Language Selection

English French German Italian Portuguese Spanish

Xandros 4: Home Edition - Premium

Filed under
Linux
Reviews
-s

I just received my boxed set of Xandros Desktop Premium Home Edition. The box was heavy. I thought to myself, "the box is heavy!" That's because it contains not only the sealed packet of 3 cds, but also a quick start guide and a rather thick User Guide. I beta tested an early early version of Xandros years ago, so my memory of it has all but faded. I do recall that at that time, it wiped out my entire disk. I'm hoping it has a partitioner this time. A little older and wiser now, I thought I could avoid catastrophe even if it doesn't. So, how did it go?

Packaging

The box itself is a rather enticing package. Presented in primarily shades of blue, the front contains a large xandros logo in blue and gray as the focal point accented by a few graphics of some of the apps awaiting the user. The back of the box depicts a desktop screenshots highlighting some of xandros' multimedia capabilities while pointing out some of the other system traits. Inside the front flap we find a page listing some more capabilities of xandros, such as Music Management, Office Suite, Windows Compatible, Security Suite, and Wireless Networking. The other inside covers features more screenshots emphasizing the point and click capabilities through examples of applications. It's quite an attractive presentation.

            

Inside the box we find a packet of 3 cds: Installation CD, Applications CD, and Versora Progression Desktop for Xandros cd. Also included is the Getting Started Guide. This little booklet is a full color summary of the install choices & procedures, howto start the system, and a basic quick introduction to starting applications. In addition, there is this 380-page User Guide. This book is a detailed guide to using the Xandros Desktop. It goes into such detail, any user is almost guaranteed success. One could write a full review just of this book. For example, within its 18 chapters we can find out how to install, use, and customize the desktop, connect to the internet, and manage files and the system. But that's not all. It also details how to use all the various applications. And it all focuses on point and click. I haven't seen a reference to the commandline yet. This book appears to be a wonderful asset. The User Guide alone is probably worth the price of the Xandros package to the new Linux user.

            

Bonus: As a surprize I suppose, some other neato stuff in the box are Xandros stickers. One is a computer case sticker. Xandros also gives their new user 30 Skype minutes. Your serial number is also in the cd packet, so look for that and don't lose it. It's also in sticker form, so you can stick it on the side of your monitor, in your User Guide, or on your case.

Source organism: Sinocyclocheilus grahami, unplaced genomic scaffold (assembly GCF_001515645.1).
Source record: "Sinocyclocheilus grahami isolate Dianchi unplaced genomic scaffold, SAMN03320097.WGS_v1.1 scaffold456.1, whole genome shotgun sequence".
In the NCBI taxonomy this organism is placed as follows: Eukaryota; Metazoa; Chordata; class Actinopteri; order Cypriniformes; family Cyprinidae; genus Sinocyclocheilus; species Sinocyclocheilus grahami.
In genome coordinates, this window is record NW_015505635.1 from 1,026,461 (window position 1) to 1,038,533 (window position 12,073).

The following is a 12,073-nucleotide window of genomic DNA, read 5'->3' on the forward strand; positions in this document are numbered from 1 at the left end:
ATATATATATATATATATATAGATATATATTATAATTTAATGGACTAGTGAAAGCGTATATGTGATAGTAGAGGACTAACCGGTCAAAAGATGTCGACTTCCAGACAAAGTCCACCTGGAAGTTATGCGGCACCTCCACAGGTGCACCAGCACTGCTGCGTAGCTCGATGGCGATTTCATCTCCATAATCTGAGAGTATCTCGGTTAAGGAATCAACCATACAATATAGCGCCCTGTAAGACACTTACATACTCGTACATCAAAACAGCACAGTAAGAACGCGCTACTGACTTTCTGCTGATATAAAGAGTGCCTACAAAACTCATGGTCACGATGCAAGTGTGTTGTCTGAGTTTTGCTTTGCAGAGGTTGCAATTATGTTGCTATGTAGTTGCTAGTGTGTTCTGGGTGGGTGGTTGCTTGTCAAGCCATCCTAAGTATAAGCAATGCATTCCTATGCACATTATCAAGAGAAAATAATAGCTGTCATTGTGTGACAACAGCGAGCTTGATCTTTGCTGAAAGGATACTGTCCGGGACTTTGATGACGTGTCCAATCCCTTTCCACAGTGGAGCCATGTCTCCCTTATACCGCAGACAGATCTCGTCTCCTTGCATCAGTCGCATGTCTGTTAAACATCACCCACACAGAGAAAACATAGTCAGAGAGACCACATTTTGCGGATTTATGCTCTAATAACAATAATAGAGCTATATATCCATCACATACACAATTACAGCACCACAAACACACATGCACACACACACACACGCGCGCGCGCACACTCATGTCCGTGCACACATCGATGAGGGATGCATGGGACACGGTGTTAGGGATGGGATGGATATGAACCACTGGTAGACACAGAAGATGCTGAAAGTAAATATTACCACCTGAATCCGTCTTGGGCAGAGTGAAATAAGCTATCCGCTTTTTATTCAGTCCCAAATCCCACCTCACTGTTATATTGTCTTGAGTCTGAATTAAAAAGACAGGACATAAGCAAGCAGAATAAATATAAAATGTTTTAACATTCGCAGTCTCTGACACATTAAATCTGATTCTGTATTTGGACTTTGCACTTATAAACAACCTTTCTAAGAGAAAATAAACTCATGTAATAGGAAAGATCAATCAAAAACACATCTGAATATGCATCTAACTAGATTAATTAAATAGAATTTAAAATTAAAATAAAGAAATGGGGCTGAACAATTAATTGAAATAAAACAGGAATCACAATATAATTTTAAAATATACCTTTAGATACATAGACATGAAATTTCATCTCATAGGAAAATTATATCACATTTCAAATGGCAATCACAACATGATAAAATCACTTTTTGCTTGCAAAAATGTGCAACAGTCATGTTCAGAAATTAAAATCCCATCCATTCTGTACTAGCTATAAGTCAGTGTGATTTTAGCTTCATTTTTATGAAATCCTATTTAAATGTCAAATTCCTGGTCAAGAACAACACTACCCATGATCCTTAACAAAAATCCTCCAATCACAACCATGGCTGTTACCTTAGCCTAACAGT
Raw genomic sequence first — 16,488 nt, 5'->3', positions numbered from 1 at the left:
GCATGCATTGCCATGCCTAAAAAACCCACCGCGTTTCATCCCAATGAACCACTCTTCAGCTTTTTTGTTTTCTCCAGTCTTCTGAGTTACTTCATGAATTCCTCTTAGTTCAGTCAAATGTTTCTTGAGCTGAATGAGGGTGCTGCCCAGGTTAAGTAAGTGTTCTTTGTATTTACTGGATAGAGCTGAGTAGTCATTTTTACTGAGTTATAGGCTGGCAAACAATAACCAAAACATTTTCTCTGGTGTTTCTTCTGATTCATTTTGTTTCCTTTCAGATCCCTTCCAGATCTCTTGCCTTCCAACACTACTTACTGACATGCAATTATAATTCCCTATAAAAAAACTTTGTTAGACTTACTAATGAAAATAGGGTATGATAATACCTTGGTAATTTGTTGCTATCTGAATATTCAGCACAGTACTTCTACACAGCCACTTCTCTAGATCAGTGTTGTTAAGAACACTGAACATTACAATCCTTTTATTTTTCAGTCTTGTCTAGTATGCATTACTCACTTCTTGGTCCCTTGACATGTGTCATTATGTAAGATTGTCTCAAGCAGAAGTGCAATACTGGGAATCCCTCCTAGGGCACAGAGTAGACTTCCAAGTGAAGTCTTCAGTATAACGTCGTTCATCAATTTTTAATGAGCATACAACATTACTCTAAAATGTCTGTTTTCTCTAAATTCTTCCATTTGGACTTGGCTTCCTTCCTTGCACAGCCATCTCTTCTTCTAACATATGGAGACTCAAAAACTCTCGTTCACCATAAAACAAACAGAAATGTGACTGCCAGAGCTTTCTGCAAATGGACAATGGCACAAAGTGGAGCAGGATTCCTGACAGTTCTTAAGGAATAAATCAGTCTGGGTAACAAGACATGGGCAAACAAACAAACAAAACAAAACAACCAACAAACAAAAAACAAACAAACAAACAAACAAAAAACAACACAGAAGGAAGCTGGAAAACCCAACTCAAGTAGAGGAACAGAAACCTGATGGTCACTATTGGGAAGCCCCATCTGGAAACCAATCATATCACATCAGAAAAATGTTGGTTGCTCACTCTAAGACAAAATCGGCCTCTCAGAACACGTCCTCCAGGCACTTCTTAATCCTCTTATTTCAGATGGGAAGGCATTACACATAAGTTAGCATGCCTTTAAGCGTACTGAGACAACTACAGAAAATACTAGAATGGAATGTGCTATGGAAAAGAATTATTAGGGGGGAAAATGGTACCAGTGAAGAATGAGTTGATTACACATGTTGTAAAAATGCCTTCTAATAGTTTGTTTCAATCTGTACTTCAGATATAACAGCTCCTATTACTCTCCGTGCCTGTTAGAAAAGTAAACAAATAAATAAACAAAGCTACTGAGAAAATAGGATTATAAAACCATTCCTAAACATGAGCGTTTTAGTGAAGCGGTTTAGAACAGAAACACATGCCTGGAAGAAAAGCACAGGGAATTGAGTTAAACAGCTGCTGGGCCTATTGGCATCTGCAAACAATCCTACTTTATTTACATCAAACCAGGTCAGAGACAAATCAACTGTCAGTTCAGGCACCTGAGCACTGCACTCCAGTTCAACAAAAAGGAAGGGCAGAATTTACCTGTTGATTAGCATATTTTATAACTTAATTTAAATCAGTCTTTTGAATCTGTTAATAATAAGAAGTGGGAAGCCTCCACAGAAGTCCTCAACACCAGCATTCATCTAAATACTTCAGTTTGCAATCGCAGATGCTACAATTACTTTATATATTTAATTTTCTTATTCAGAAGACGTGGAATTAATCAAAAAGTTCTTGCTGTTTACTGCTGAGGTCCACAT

The Install

The installer starts off with a text screen telling how to access some Troubleshooting tips. It must default to about 3 seconds tho because the full screen blue splashscreen soon appears. The background looks very much like their wallpaper in the desktop screenshot, with a thin red progress bar marking the progress of the process output in text. The next screen I see is the NVIDIA logo. I thought that was quite interesting. This is the first installer I've seen that uses NVIDIA drivers. The result was amazing. I got a full high res screen with 3D effects. The interactive installer presents its information in a modern looking 3d box of another lovely shade of blue. It looked great. The first screen is a Welcome screen advising the user that the upcoming wizard will guide them through their install. The next is the license agreement. It was relatively short and briefs the user on the concept of gpl'd software and asks one to comply with the rules for it as well as the proprietary software included. Then comes the fun stuff.

On the left side of the interface windows the steps are listed. As each step is begun, the listing bolds. It is organized as follows:

  • Welcome
  • License
  • System
    • Software Selection
    • Disk
    • Network
  • Administration
  • User Accounts
  • Summary

Software Selection is fairly easy as applications are called by task name rather than their actual development name and the list is categorized by broader task-sets such as Accessories, Games, Graphics, or security. I ended up choosing about everything except some printer specific drivers. Full install was about 1.4 gigs.

Under the Disk section, one now has several choices available.

  • Use Free Space (which was grayed out on mine)
  • Take Over Entire Disk
  • Resize Windows Partition (also grayed out)
  • Replace Existing Xandros (grayed)
  • Manage Disk & Partitions Manually (For Experts)

Since my disks are already sliced up, I chose to manage disks manually. This consistantly attractive screen looks very much like qtparted, but perhaps a bit more simplified. The operations include Assign, Unassign, Edit, Delete, and Browse. I don't believe I've seen a browse option in a partitioner before. How convenient! In case you've forgotten what might be on a particular partition, which I do quite a bit. Another extra found was Xandros amazing ability to detect the operating system or data installed on many of my partitions. Never before has an auto-detect been so complete and correct. So, I chose my target partition and clicked Assign. Under Assign one can choose the filesystem from Ext2, Ext3, Reiserfs, or Reiser4. Having been bit the initrd snake on more than one occasion, I typically choose Ext3 - as I did this time. Next one must confirm their choices and choose a bootloader option. One can 'untick' the box for the option of installing one or choose where to install one. I unticked and was warned that my new system wouldn't boot without manual intervention and confirmed this was correct.